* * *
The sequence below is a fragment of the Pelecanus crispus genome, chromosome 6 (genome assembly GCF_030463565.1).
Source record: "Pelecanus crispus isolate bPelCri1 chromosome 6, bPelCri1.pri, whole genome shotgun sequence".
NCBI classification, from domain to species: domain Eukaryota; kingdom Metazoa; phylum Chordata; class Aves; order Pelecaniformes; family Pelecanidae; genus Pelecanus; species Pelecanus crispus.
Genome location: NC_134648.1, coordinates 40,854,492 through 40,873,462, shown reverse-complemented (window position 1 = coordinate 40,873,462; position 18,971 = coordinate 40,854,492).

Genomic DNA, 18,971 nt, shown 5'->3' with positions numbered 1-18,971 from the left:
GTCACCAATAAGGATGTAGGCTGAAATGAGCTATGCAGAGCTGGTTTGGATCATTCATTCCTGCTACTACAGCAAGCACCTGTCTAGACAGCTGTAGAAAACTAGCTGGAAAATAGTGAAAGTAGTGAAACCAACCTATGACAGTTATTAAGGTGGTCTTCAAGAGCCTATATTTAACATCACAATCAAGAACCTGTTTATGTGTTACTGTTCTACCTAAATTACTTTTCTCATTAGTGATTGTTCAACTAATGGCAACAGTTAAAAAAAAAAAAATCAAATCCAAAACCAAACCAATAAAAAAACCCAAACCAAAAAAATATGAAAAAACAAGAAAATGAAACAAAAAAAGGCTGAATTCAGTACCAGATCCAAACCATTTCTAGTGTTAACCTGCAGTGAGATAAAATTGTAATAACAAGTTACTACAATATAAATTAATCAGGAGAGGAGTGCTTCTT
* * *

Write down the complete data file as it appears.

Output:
The sequence below is a fragment of the Pelecanus crispus genome, chromosome 6 (genome assembly GCF_030463565.1).
Source record: "Pelecanus crispus isolate bPelCri1 chromosome 6, bPelCri1.pri, whole genome shotgun sequence".
NCBI classification, from domain to species: domain Eukaryota; kingdom Metazoa; phylum Chordata; class Aves; order Pelecaniformes; family Pelecanidae; genus Pelecanus; species Pelecanus crispus.
Genome location: NC_134648.1, coordinates 40,854,492 through 40,873,462, shown reverse-complemented (window position 1 = coordinate 40,873,462; position 18,971 = coordinate 40,854,492).

Genomic DNA, 18,971 nt, shown 5'->3' with positions numbered 1-18,971 from the left:
GTCACCAATAAGGATGTAGGCTGAAATGAGCTATGCAGAGCTGGTTTGGATCATTCATTCCTGCTACTACAGCAAGCACCTGTCTAGACAGCTGTAGAAAACTAGCTGGAAAATAGTGAAAGTAGTGAAACCAACCTATGACAGTTATTAAGGTGGTCTTCAAGAGCCTATATTTAACATCACAATCAAGAACCTGTTTATGTGTTACTGTTCTACCTAAATTACTTTTCTCATTAGTGATTGTTCAACTAATGGCAACAGTTAAAAAAAAAAAAATCAAATCCAAAACCAAACCAATAAAAAAACCCAAACCAAAAAAATATGAAAAAACAAGAAAATGAAACAAAAAAAGGCTGAATTCAGTACCAGATCCAAACCATTTCTAGTGTTAACCTGCAGTGAGATAAAATTGTAATAACAAGTTACTACAATATAAATTAATCAGGAGAGGAGTGCTTCTT